There once was a man who–from the world’s point of view–had lost it all. Horatio Spafford lost his young son at the age of 2. The Great Chicago Fire of 1871 then destroyed a number of his investments, which left him financially unstable. Then, in 1873, when the economy crashed again, he was unable to afford to go on vacation to Europe with his wife and four daughters. While they travelled to Europe, the ship sank and his wife alone was saved. As soon as he was able, Spafford took the trip across the Atlantic to reunite with his wife. As his ship passed the place where his daughters had drowned, he penned these words,
When peace like a river attendeth my way,
When sorrows like sea billows roll;
Whatever my lot, Thou hast taught me to say,
“It is well, it is well with my soul.”
And then, as if that was not enough, Spafford and his wife had three more children over the next seven years, and their only son caught scarlet fever and died at the age of four in 1880. People in their church chided them that this must all be a judgment from God, much like Job’s “comforters” claimed in the book of Job, chapters 4-25.
Bad things don’t happen to believers because God is angry at us. Christ is at God’s right hand interceding for us. We are accepted and loved because of Christ, not because of anything we have done. We go through trials because God is drawing us closer to Himself.
We go through trials because God is drawing us closer to Himself.
And it was the same for David, the author of the 141st psalm. He was running from King Saul. Saul wanted to kill him. David had had Saul at his mercy and spared him. David worried that sparing Saul may have been the wrong decision, because it meant his problems would not yet be resolved. He cried out in verse 7 that he felt like he was dead. He recognized and confessed in verse 8 that he had placed his trust in God, in effect saying, “It is well with my soul.” And then we come to verse 9, where he takes up his plea for protection again.
“Protect me from the trap they have set for me, and from the snares of evildoers.”
David cannot protect himself. He knows that to protect himself would be to harm Saul–the Lord’s anointed. He knows that if given the opportunity again, he might go farther than cutting off the corner of Saul’s robe. So he asks God for protection.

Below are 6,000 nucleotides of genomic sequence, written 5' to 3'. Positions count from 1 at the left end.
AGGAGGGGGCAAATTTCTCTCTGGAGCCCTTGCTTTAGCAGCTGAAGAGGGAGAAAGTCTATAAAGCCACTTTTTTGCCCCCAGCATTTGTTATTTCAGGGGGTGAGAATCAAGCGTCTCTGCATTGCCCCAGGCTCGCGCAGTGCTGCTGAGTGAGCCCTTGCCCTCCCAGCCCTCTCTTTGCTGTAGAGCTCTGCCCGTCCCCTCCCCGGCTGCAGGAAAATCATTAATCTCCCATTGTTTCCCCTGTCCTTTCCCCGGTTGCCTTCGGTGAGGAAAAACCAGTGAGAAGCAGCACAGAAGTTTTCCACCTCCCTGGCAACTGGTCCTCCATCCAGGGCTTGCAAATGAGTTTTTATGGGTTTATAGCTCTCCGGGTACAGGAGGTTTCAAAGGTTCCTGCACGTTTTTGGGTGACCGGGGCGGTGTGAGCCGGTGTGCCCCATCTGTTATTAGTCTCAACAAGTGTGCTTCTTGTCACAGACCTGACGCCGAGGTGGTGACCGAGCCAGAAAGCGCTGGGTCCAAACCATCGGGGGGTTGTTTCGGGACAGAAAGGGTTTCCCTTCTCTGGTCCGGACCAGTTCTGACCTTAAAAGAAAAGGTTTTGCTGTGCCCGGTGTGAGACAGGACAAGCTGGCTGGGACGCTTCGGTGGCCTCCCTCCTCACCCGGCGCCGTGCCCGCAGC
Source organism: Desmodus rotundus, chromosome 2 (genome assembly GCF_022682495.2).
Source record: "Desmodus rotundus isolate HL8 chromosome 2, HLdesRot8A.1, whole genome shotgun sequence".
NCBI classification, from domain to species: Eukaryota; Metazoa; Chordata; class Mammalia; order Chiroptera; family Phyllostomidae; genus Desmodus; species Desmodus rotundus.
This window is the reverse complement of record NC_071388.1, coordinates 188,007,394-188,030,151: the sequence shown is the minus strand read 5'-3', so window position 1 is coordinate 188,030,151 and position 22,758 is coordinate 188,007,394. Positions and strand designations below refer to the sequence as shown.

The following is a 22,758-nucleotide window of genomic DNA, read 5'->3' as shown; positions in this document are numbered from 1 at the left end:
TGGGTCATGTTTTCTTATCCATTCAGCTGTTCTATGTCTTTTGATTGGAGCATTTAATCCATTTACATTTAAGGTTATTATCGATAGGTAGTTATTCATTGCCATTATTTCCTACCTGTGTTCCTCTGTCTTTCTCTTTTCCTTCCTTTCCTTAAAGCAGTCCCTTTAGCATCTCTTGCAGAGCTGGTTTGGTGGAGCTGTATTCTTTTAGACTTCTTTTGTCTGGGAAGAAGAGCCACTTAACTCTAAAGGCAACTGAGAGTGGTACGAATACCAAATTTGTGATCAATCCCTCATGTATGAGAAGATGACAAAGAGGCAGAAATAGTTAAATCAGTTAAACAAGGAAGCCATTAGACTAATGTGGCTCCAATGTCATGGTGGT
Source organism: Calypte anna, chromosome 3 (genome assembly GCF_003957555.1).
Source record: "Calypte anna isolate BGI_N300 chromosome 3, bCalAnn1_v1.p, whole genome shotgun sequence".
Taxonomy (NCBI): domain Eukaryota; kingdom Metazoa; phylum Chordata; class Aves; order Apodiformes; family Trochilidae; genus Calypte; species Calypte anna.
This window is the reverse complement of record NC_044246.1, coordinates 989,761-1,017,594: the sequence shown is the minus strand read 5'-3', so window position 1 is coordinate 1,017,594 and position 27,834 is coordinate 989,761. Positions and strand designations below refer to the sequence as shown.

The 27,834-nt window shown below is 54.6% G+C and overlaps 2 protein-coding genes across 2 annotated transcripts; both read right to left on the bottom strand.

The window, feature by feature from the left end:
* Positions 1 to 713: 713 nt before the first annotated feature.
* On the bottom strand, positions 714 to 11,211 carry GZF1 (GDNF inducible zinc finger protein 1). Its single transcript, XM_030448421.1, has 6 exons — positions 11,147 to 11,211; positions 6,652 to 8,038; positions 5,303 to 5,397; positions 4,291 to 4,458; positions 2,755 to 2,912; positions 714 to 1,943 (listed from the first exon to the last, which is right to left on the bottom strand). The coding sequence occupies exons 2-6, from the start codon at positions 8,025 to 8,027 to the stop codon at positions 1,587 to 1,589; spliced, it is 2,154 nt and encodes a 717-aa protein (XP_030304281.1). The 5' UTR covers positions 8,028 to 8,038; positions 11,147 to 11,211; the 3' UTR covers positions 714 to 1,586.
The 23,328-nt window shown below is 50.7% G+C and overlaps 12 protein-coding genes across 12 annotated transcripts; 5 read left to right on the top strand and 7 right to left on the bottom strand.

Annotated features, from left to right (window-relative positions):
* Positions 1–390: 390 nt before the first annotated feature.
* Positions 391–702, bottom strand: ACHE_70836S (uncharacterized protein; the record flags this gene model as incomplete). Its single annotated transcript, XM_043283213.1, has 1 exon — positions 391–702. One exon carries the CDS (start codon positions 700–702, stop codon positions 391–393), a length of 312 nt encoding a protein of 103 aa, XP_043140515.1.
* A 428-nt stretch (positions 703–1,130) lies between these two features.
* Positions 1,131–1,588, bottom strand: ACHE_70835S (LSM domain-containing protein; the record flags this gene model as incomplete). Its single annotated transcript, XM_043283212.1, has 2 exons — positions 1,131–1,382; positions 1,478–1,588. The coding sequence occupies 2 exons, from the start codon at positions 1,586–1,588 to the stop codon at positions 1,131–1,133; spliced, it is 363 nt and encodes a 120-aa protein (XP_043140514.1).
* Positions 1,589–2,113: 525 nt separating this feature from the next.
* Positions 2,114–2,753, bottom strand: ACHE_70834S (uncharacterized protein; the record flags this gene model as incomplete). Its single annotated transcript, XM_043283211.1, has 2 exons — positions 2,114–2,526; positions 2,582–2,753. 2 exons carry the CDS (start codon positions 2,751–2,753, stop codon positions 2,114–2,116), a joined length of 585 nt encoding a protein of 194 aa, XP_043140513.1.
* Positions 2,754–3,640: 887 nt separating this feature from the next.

There is a double meaning here. The first protection David needs–the one most obvious in the context–is physical. He needs God to keep him safe from Saul and his men. He is being hunted, and he desperately needs God to act or he will be swallowed up by Saul’s vengeance.
Secondly, David needs protection from Satan’s snares. Satan would like nothing more than to have David lean on his own strength to escape Saul, thus laying hands on the Lord’s anointed. David knows this is what Satan wants him to do, so he prays strongly against it. He doesn’t want to fall into the snare of the devil. He has to lean on God in order to escape the tempting situation he finds himself in. This is the cause of his suffering in this psalm. He’s being pulled in two different directions, and he must keep his focus on God and walk a third–godly–path.
Just like Mr. Spafford, even after he had fixed his eyes on God and trusted Him and His plan, was still hit with trouble and mocking, so also just because faith is real does not mean our struggles will end. Mr. Spafford’s trials continued; David’s trials continued; my trials continue; yours will continue too. It’s not enough to have faith one time. Our eyes being fixed on God is what allows us to pray for rescue from temptation and tribulation.
But what kind of faith are we called to exercise?
Faith in a vague higher power?
Faith that everything happens for a reason?
Faith that says, “I believe,” but turns around and blasphemes God?
Our faith must be in Jesus. He is our only hope. He’s the one who came to earth to live the perfect life amidst temptation and tribulation that we could never live. Not even David reacted to temptation and tribulation as well as Jesus. And then, after 33 years of living perfectly, He died the death we deserved so we could be forgiven. In the words of Horatio Spafford:
My sin–oh, the bliss of this glorious thought:
My sin–not in part, but the whole
Is nailed to the cross and I bear it no more,
Praise the Lord, praise the Lord, O my soul
Believe that! Trust in Christ! He is the only one able to help you through your trials and tribulations, and even in those times when you fail to walk how He calls you to walk, He’s the one who took your punishment for those missteps. Trust Him!
Soli Deo Gloria
The final entry can be found here (add link when written).